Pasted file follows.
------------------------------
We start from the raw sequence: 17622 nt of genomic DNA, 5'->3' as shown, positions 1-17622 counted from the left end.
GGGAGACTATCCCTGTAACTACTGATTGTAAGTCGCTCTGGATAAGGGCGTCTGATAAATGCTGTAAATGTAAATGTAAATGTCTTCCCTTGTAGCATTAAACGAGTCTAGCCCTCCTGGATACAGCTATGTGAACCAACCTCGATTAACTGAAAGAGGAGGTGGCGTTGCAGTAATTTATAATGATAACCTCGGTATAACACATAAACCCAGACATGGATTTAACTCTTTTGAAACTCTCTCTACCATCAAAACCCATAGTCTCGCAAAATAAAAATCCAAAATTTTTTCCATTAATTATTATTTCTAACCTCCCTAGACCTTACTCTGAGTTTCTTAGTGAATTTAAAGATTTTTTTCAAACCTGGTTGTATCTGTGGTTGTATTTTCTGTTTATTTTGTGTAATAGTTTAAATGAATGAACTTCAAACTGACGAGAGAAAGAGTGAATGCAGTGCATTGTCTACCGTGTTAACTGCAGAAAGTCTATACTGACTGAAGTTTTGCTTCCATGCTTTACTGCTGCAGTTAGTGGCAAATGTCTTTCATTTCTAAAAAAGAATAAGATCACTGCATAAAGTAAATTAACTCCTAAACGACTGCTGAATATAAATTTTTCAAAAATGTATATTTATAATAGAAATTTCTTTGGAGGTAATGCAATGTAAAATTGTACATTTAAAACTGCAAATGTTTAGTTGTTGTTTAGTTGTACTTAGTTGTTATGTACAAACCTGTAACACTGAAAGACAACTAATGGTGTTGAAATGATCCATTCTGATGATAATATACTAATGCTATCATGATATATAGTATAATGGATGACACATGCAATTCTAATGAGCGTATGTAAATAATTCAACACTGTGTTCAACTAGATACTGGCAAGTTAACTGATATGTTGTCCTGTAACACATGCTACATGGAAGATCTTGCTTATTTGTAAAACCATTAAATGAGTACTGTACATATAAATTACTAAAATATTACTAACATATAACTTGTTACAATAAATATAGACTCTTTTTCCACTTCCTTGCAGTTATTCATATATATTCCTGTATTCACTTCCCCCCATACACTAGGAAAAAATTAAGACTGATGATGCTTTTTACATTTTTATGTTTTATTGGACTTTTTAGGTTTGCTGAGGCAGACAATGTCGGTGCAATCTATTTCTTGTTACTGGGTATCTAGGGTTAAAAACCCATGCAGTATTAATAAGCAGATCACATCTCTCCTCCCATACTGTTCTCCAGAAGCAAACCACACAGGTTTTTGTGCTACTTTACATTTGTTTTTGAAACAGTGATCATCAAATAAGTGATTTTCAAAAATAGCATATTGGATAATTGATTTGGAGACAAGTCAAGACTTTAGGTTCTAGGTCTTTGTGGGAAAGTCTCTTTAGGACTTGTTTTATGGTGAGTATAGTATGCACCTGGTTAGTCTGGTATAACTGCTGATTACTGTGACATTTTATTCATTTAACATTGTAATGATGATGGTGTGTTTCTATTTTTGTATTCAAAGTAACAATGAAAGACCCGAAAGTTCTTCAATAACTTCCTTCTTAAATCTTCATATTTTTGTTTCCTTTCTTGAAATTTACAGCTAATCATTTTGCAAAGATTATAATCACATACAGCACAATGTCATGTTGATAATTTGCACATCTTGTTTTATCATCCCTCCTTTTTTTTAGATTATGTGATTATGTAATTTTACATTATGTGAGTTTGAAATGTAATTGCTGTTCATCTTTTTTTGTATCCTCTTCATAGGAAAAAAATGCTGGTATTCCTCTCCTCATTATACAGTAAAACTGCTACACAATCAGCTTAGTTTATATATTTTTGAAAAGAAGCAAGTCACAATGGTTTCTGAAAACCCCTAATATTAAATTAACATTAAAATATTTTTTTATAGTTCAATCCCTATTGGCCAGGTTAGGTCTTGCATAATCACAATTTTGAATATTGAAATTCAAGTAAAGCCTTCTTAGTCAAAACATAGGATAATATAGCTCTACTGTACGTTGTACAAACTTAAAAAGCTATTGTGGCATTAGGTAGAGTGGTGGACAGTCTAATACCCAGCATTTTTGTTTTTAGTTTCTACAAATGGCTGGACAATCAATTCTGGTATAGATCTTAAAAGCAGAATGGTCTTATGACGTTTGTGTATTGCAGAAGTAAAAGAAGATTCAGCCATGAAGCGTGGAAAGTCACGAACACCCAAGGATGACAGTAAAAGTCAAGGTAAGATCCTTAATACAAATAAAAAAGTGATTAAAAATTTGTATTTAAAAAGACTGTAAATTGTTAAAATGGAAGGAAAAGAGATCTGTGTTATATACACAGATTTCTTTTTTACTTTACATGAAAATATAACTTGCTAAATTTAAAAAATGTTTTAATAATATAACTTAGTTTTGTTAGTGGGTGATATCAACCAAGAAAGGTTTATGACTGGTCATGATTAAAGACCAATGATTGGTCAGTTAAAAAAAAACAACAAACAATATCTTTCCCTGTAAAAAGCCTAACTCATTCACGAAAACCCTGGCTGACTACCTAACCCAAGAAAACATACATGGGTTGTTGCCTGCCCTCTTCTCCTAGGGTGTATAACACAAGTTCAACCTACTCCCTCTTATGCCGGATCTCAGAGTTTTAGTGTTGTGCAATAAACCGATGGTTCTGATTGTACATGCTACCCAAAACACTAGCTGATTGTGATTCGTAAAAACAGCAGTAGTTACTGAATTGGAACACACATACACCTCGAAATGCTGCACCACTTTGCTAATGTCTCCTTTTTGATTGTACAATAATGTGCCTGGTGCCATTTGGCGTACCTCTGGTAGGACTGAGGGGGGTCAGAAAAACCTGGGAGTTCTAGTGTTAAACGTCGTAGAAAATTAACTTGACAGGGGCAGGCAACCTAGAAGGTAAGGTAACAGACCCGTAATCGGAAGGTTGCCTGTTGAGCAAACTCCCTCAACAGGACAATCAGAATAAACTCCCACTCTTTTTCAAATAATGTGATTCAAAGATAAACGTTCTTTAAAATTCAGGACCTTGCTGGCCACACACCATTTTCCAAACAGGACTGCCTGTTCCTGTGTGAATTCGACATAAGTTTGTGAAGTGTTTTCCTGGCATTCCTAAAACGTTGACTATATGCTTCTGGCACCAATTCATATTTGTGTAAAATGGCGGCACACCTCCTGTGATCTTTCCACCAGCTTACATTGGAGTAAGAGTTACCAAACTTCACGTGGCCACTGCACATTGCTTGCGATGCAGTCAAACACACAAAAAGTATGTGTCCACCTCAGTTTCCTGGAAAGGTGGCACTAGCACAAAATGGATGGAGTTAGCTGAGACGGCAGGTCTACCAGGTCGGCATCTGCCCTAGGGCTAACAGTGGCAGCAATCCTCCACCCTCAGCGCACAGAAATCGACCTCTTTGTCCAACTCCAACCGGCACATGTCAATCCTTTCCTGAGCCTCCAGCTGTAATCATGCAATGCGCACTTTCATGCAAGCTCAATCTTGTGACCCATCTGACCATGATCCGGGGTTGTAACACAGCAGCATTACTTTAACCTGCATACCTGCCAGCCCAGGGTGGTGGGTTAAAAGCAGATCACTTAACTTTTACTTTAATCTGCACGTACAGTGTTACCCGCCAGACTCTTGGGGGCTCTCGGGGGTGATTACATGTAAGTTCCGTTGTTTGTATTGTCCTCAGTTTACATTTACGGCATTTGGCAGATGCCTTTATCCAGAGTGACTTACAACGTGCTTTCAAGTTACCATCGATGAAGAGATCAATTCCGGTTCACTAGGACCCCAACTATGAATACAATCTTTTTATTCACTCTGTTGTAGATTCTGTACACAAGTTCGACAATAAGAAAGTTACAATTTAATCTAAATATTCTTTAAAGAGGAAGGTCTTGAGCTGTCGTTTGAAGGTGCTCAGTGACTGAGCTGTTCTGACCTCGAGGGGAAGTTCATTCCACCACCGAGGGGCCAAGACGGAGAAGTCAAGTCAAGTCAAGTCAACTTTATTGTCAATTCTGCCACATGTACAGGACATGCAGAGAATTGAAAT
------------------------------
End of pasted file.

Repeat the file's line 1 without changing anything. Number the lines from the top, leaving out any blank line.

We start from the raw sequence: 17622 nt of genomic DNA, 5'->3' as shown, positions 1-17622 counted from the left end.